Boron: The Tough Guy of the Periodic Table | Advantages of Boron in Borosilicate Glass | Corning

Boron: The Tough Guy

Boron: The Tough Guy

Boron is considered a “low-abundance” element in the solar system and makes up only 0.001% of the Earth's crust. Yet, despite its modest representation in the universe, it is extremely prevalent in Corning’s research and development labs. In fact, if you were to go through our inventory of glass compositions, you would find hundreds of borosilicates – i.e., glasses that feature boron and silicon dioxides, versus conventional soda-lime glass, which is used in windows and bottles.

Why is boron so popular? A big part is its tough guy appeal. Boron enables glasses with strong chemical durability. It also has a very low coefficient of thermal expansion. That means borosilicate glasses withstand faster temperature changes than soda-lime glass.

Corning’s first significant application of borosilicate glass is a product you’re probably familiar with: PYREX® glass. Like the world’s most-beloved superheroes, PYREX glass has a great origin story. In 1915, Corning physicist Dr. Jesse Littleton was trying to develop a heat-resistant glass. One night, he brought home a sawed-off battery jar made of an experimental glass composition. His wife Bessie used it to bake a sponge cake, proving the glass could be used in the oven… and giving birth to the legendary line of cookware and laboratory glass. 

What makes PYREX glass so temperature resistant?  It has to do with how glass expands and contracts when heated and cooled. When a material gets hot, its atoms vibrate more. The object then expands as the space between the atoms increases. Boron vibrates much less than alternative elements and expands less as a result.

But boron’s appeal doesn’t end there. It lowers the devitrification temperature of the glass (the temperature at which it forms crystals), which makes it easy to melt. In addition, it reduces the viscosity of a glass at any given temperature. That makes it easier to mix and allows bubbles to rise out of the glass. Those qualities also increase the manufacturability of new glasses by ensuring the glass flows smoothly through Corning’s systems. As a result, boron has made numerous technical glasses possible, including our new Corning® Astra™ Glass, a glass substrate that enables extremely high pixel density for high-performance displays.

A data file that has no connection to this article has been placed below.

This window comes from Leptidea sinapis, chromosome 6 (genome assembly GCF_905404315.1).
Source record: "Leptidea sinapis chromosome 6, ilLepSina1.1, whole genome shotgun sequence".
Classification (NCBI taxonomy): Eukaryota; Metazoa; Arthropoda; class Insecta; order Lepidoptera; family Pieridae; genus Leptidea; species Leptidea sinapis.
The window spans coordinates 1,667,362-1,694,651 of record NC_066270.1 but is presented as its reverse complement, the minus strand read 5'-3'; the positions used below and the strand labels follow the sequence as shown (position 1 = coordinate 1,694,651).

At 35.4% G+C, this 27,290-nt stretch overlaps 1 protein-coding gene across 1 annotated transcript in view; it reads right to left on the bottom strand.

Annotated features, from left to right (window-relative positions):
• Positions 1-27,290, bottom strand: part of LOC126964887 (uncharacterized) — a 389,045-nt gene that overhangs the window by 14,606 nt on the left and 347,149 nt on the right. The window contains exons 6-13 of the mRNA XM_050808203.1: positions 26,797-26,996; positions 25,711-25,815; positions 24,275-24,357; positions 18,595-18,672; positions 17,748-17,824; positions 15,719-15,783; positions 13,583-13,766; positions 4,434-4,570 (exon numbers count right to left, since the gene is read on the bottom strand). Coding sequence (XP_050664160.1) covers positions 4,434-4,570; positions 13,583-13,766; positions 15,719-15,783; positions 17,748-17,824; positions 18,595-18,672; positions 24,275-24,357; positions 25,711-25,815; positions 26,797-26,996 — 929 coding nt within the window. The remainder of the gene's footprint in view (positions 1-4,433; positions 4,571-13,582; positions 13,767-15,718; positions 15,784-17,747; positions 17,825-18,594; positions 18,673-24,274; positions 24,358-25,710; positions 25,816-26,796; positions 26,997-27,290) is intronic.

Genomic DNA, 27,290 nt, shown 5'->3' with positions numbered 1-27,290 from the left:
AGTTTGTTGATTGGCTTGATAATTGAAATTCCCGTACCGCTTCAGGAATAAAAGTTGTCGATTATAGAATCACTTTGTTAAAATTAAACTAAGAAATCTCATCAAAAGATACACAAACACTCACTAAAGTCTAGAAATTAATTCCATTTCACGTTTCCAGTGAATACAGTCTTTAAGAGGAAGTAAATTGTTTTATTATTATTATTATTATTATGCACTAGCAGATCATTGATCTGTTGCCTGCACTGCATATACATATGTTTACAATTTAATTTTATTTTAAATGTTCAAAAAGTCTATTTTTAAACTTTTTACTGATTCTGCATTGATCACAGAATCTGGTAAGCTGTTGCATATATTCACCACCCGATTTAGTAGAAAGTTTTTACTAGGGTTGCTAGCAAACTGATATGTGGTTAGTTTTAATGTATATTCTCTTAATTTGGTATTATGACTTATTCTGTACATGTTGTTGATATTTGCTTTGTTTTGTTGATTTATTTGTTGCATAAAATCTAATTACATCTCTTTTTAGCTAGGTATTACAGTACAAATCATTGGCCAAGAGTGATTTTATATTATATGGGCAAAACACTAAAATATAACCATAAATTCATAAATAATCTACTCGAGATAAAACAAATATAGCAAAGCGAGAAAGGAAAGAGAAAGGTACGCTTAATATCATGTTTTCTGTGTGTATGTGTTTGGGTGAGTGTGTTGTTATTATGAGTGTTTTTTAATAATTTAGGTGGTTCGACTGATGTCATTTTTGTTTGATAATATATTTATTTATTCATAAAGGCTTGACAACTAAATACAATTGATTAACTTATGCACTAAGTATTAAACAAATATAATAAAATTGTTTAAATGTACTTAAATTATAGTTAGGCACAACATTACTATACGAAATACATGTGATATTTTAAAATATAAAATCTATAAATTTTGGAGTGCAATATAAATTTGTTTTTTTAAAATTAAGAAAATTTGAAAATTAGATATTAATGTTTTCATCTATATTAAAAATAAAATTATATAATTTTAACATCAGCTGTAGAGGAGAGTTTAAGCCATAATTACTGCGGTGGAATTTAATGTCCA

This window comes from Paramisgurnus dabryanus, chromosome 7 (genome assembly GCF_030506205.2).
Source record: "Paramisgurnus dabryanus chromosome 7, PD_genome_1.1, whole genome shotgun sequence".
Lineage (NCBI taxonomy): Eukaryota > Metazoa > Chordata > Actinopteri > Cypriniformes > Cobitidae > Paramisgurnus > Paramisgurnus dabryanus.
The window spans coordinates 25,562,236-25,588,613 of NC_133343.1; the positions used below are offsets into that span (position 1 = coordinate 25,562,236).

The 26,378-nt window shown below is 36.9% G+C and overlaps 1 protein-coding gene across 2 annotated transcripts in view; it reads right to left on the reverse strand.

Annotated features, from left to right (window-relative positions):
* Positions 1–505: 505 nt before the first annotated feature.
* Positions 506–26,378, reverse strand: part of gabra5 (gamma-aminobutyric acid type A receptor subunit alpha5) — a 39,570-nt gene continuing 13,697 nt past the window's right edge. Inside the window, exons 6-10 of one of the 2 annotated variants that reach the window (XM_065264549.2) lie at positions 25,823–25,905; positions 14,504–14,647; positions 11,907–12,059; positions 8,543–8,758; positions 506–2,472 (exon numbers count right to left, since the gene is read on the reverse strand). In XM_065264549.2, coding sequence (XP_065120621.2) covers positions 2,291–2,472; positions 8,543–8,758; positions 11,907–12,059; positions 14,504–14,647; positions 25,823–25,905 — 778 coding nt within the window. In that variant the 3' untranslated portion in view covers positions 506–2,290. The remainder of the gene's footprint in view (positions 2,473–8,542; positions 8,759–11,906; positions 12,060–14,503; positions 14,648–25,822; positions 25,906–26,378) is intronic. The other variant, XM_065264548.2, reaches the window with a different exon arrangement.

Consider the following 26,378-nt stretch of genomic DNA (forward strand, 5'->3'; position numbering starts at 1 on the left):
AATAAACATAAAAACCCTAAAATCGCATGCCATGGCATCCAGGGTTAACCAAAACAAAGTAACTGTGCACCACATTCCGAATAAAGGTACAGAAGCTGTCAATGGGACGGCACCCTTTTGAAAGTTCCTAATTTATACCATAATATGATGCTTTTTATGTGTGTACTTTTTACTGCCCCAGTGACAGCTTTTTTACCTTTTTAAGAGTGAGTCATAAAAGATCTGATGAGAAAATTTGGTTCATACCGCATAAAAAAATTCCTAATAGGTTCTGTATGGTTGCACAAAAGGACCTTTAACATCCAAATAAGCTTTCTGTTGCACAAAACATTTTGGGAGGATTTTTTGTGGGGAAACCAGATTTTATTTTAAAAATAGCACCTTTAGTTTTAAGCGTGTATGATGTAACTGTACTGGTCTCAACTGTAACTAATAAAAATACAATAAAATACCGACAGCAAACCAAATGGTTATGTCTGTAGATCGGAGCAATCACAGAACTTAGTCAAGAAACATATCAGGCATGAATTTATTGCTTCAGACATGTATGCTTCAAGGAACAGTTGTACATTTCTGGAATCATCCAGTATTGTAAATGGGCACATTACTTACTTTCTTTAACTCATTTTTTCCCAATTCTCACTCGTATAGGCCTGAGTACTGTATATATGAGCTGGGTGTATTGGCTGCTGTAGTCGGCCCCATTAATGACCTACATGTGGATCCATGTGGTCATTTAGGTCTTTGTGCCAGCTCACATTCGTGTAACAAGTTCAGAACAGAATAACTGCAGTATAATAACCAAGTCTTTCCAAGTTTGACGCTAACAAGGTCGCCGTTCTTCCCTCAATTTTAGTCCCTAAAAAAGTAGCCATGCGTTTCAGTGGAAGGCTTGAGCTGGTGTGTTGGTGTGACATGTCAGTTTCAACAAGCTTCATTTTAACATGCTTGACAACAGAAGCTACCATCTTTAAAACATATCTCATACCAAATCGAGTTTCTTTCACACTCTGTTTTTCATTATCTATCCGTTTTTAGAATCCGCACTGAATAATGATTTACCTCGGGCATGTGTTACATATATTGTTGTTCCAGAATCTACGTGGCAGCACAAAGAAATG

But even though Corning appreciates the softer side of boron, we also keep coming back to it for its toughness. Case in point: Boron is one of the key ingredients in the early Corning® Gorilla® Glasses.

While boron’s temperature resistance was well known, our discovery of its damage resistance was more serendipitous. When developing new compositions, researchers routinely score the glass and break it along the score mark.  Research Fellow Dr. Matthew Dejneka recalls working on early Gorilla Glasses and experimenting with a formula that included boron. “I had to sit on the glass with all my weight to get it to break along the score line,” Dejneka says. “We had been using boron for bubble removal, and in the process, we discovered that it gave us this great damage resistance.” 

Some say long-term relationships lose their spark. But after more than 100 years, boron is still surprising us with its capabilities.

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